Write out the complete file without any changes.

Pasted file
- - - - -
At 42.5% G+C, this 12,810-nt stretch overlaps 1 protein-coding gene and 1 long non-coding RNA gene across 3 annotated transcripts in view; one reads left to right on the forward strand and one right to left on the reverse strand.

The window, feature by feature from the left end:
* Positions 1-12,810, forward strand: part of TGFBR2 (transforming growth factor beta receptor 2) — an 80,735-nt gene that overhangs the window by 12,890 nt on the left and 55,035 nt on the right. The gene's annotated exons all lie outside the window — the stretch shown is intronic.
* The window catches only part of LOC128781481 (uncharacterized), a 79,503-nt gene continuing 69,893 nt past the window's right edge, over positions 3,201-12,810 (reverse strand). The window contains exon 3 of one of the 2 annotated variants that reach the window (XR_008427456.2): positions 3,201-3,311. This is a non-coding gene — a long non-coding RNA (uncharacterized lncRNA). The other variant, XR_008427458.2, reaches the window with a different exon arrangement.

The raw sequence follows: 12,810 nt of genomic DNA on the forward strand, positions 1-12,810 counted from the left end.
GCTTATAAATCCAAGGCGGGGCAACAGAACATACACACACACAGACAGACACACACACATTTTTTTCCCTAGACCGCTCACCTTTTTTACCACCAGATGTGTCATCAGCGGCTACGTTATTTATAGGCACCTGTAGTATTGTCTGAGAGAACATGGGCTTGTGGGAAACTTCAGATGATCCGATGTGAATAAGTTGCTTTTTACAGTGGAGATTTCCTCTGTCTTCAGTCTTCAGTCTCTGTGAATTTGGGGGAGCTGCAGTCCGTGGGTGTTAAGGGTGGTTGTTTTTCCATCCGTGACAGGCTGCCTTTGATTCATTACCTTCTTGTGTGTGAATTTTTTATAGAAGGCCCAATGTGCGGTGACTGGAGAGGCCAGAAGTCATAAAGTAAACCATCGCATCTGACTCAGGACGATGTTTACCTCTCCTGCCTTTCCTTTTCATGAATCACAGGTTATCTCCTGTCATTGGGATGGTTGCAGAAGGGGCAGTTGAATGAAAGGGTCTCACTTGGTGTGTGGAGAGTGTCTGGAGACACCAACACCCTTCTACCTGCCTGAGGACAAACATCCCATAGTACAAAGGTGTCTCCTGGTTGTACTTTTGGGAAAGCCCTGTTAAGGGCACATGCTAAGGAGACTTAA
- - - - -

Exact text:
At 42.5% G+C, this 12,810-nt stretch overlaps 1 protein-coding gene and 1 long non-coding RNA gene across 3 annotated transcripts in view; one reads left to right on the forward strand and one right to left on the reverse strand.

The window, feature by feature from the left end:
* Positions 1-12,810, forward strand: part of TGFBR2 (transforming growth factor beta receptor 2) — an 80,735-nt gene that overhangs the window by 12,890 nt on the left and 55,035 nt on the right. The gene's annotated exons all lie outside the window — the stretch shown is intronic.
* The window catches only part of LOC128781481 (uncharacterized), a 79,503-nt gene continuing 69,893 nt past the window's right edge, over positions 3,201-12,810 (reverse strand). The window contains exon 3 of one of the 2 annotated variants that reach the window (XR_008427456.2): positions 3,201-3,311. This is a non-coding gene — a long non-coding RNA (uncharacterized lncRNA). The other variant, XR_008427458.2, reaches the window with a different exon arrangement.

The raw sequence follows: 12,810 nt of genomic DNA on the forward strand, positions 1-12,810 counted from the left end.
GCTTATAAATCCAAGGCGGGGCAACAGAACATACACACACACAGACAGACACACACACATTTTTTTCCCTAGACCGCTCACCTTTTTTACCACCAGATGTGTCATCAGCGGCTACGTTATTTATAGGCACCTGTAGTATTGTCTGAGAGAACATGGGCTTGTGGGAAACTTCAGATGATCCGATGTGAATAAGTTGCTTTTTACAGTGGAGATTTCCTCTGTCTTCAGTCTTCAGTCTCTGTGAATTTGGGGGAGCTGCAGTCCGTGGGTGTTAAGGGTGGTTGTTTTTCCATCCGTGACAGGCTGCCTTTGATTCATTACCTTCTTGTGTGTGAATTTTTTATAGAAGGCCCAATGTGCGGTGACTGGAGAGGCCAGAAGTCATAAAGTAAACCATCGCATCTGACTCAGGACGATGTTTACCTCTCCTGCCTTTCCTTTTCATGAATCACAGGTTATCTCCTGTCATTGGGATGGTTGCAGAAGGGGCAGTTGAATGAAAGGGTCTCACTTGGTGTGTGGAGAGTGTCTGGAGACACCAACACCCTTCTACCTGCCTGAGGACAAACATCCCATAGTACAAAGGTGTCTCCTGGTTGTACTTTTGGGAAAGCCCTGTTAAGGGCACATGCTAAGGAGACTTAA